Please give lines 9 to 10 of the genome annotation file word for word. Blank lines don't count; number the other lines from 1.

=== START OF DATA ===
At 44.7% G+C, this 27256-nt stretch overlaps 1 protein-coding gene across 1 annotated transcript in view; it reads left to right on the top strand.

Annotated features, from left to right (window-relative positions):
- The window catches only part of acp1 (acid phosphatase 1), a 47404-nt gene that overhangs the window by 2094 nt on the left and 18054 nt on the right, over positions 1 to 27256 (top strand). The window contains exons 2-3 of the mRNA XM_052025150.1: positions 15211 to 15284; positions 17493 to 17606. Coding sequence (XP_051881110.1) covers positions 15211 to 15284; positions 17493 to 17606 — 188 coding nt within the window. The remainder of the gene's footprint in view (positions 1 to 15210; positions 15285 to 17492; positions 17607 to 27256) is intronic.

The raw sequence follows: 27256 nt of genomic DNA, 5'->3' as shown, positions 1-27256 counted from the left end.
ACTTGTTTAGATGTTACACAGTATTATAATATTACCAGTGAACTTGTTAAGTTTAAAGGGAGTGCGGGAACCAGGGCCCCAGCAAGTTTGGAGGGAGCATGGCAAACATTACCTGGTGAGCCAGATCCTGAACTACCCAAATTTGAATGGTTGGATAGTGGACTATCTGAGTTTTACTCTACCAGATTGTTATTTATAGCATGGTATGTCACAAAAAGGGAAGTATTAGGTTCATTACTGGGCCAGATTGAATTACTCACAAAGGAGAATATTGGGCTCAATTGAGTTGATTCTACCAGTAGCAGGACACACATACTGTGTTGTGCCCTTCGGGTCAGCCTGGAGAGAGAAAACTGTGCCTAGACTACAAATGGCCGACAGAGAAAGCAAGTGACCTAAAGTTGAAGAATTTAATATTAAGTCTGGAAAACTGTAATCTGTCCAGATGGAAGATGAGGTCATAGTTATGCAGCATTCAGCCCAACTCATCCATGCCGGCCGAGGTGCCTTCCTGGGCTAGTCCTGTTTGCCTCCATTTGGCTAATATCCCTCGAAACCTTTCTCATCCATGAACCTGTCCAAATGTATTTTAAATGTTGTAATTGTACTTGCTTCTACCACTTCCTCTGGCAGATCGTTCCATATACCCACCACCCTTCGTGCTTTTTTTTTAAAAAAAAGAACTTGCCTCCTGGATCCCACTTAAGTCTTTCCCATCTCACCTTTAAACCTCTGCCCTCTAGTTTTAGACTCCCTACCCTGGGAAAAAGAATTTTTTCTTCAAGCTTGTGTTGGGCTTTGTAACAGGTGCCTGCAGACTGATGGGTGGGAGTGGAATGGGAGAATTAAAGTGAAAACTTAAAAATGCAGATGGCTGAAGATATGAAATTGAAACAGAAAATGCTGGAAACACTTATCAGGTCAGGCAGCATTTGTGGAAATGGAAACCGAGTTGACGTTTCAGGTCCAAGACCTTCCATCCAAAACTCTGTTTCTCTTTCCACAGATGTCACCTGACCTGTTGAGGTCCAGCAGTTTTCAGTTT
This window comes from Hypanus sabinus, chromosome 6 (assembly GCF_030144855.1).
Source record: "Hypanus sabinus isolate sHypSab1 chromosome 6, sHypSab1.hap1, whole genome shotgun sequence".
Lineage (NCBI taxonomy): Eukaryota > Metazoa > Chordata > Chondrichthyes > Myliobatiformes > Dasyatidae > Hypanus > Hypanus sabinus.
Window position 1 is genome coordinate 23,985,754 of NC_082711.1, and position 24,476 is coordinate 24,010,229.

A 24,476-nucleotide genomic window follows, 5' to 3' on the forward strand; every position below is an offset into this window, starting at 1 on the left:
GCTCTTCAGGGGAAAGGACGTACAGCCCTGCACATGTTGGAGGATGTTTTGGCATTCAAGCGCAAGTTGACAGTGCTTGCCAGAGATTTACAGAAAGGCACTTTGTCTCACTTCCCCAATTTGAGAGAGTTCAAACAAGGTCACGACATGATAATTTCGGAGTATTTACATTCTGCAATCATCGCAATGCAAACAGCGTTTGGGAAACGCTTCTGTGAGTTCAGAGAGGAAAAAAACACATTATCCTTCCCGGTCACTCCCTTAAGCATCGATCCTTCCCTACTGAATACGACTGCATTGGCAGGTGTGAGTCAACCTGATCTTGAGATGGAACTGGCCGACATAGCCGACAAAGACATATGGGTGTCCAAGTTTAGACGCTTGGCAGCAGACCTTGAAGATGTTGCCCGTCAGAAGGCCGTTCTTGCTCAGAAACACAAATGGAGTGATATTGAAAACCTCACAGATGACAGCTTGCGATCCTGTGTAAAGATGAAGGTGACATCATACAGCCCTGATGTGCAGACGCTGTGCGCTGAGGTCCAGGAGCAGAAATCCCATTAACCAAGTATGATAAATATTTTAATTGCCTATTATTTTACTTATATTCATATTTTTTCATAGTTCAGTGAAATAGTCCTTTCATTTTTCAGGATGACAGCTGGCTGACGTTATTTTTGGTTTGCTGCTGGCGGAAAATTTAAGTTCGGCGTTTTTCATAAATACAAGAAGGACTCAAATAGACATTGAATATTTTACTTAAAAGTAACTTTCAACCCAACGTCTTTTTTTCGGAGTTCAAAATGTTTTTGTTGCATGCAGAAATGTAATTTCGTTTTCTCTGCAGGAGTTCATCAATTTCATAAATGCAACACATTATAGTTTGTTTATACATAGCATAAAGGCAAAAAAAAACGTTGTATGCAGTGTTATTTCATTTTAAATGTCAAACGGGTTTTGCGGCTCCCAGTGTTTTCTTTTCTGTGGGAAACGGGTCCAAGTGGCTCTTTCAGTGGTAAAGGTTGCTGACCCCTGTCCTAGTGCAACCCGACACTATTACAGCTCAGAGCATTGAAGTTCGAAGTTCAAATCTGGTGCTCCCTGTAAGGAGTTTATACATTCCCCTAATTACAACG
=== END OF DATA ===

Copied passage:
Window position 1 is genome coordinate 23,985,754 of NC_082711.1, and position 24,476 is coordinate 24,010,229.

A 24,476-nucleotide genomic window follows, 5' to 3' on the forward strand; every position below is an offset into this window, starting at 1 on the left: